RBCT unfazed by potential role of international trading firms in Optimum Coal buy-out

Richards Bay Coal Terminal

THERE is uncertainty as to whether international trading groups will take equity in Optimum Coal Mines in terms of its purchase out of business rescue, but Richards Bay Coal Terminal (RBCT) declared itself unfazed by having one of them as a shareholder.

Optimum Coal Mines consists of the Optimum and Koornfontein coal mines as well as allocation worth currently eight million tonnes of export entitlement through RBCT. In the past, shareholders have been from a tight-knit group of mine operators such as Glencore, South32 and Anglo American, among others.

Miningmx understands, for instance, that when Vitol emerged as a participant in the purchase of Optimum Coal Mines from Tegeta Exploration & Mining – the infamous Gupta family company – there was unease among existing RBCT shareholders who prefer its members to be committed South African coal mine operators.

However, RBCT chairperson, Nosipho Siwisa-Damasane, said today that the terminal’s shareholders were unconcerned regarding the role of international trading firms because a shareholders agreement laid down very clear conditions.

Some of those bidding to buy the mines include Vitol with Burgh Group, and a consortium including Bernard Swanepoel’s Last Mile Fund and traders Trafigura. The bidders recommended by the business rescue practitioners are an unknown shelf company called Project Halo which is thought to have Macquarie Australia as a partner.

 

WET WEATHER 

Publishing its 2018 coal export volumes today, RBCT said difficult market conditions had taken the edge off its performance. It shipped 4.1% less coal at 73.47 million tonnes (Mt) in the 12 months to December than it did in 2017.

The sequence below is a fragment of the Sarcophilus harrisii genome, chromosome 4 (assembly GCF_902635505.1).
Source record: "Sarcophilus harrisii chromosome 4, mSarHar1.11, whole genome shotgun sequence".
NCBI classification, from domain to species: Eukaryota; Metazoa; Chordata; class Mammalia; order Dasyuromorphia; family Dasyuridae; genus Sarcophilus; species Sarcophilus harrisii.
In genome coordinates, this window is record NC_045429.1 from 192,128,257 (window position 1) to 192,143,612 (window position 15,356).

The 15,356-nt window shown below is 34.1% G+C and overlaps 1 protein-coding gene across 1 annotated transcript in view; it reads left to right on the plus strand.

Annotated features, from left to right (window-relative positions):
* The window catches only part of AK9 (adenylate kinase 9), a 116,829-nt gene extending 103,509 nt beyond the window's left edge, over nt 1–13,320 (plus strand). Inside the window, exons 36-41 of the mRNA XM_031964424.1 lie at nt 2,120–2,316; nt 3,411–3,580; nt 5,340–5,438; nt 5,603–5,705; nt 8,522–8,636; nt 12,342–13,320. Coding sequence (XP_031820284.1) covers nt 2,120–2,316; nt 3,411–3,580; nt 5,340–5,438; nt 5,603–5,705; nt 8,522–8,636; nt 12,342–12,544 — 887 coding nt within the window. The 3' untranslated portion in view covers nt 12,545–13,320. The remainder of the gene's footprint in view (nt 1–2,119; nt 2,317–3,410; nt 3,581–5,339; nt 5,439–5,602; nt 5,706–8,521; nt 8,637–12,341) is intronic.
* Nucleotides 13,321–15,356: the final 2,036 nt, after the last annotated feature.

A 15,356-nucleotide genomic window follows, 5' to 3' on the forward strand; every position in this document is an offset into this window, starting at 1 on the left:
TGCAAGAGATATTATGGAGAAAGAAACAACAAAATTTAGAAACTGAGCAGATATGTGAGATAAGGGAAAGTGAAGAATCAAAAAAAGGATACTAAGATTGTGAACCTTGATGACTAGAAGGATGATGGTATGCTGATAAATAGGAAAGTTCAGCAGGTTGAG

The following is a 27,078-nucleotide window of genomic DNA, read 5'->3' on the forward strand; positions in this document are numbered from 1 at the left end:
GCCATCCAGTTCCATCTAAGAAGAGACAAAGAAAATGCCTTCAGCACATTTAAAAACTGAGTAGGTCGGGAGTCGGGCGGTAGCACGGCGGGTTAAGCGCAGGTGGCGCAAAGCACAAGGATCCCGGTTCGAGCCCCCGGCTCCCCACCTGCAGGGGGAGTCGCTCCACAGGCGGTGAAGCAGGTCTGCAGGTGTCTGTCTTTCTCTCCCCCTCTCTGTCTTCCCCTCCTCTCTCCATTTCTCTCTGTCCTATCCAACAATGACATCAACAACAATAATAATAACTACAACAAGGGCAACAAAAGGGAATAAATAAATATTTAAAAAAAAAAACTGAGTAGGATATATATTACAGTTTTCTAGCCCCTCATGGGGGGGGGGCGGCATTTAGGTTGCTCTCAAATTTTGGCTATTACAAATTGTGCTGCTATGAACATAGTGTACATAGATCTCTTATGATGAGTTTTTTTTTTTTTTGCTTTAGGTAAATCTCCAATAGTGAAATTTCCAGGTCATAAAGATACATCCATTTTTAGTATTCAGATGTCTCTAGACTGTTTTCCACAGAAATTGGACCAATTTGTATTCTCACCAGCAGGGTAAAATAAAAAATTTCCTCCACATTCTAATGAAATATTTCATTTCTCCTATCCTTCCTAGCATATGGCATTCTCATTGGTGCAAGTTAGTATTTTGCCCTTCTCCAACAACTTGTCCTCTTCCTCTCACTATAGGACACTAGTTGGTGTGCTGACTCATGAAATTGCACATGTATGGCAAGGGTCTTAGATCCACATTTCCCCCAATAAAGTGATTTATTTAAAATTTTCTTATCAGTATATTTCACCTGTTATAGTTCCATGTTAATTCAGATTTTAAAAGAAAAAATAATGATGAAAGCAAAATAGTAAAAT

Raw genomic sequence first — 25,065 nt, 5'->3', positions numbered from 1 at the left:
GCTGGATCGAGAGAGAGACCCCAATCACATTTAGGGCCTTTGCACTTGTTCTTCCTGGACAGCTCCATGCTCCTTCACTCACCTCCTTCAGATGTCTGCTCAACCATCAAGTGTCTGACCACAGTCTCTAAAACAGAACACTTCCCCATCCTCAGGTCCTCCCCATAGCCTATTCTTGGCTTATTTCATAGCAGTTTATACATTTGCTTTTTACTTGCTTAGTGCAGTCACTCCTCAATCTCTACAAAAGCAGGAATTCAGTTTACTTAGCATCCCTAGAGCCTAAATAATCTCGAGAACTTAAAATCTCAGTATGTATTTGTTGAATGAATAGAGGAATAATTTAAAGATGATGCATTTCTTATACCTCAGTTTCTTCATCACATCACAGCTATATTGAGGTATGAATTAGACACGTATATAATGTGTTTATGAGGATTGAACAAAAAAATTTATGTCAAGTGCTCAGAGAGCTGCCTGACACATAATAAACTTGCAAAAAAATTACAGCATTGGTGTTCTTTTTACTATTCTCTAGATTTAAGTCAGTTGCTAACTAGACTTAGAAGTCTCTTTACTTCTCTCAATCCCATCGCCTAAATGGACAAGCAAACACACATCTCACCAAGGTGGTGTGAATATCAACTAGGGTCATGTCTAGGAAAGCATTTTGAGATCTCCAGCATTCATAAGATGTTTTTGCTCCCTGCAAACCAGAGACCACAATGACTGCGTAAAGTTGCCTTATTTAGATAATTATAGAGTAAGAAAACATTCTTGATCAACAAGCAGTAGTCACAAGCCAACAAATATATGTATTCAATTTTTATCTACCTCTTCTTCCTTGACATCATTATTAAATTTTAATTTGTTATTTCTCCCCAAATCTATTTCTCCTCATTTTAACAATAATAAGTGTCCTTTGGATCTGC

Transnet Freight Rail (TFR) railed 72.9Mt of coal to the port in this period compared with 75.6Mt in 2017, partly reflecting lower tonnages from the mines and partly technical difficulties.

TFR experienced a train derailment in December just outside Richards Bay. Tiyani Hlabongwane, TFR’s executive manager responsible for export operations, said TFR had opened a criminal case because it appeared a cutting torch had been used on the line, which was equipment TFR itself did not use. The metal itself was not stolen.

RBCT CEO, Alan Waller, said whatever was railed to the port was shipped. At the end of December stockpiles were just under 3Mt. However, the terminal had to work hard to maintain efficiencies in the teeth of 36 partial or full days of weather-related port closures. In 2017, 38 days were lost because of weather.

Waller said 81.6% of the terminal’s coal went to Asia last year, of which 47% went to India, 13% to Pakistan and 9% to South Korea. 10% went to Europe, 8% to Africa, which was less than in 2017, and 0.3% to South America.

In the past year, RBCT completed a machinery upgrade, including replacement of stackers and ship loaders to achieve faster times. It spent only R1.25bn of the R1.34bn budgeted for the project. The next steps will be to improve the capacity of the intermediate machinery through de-bottlenecking, which could deliver another 2Mt to 4Mt of efficiencies, allowing the terminal to minimise the impact of weather delays.

Out of the 4Mt annual Quattro allocation to junior miners, about 2.5Mt was used in the past year, slightly more than in 2017, but still below target, Waller said.

The Department of Mineral Resources is leading an adjudication process with Transnet Freight Rail and Transnet National Ports Authority to bring in new participants and appoint a new administrator for the process.

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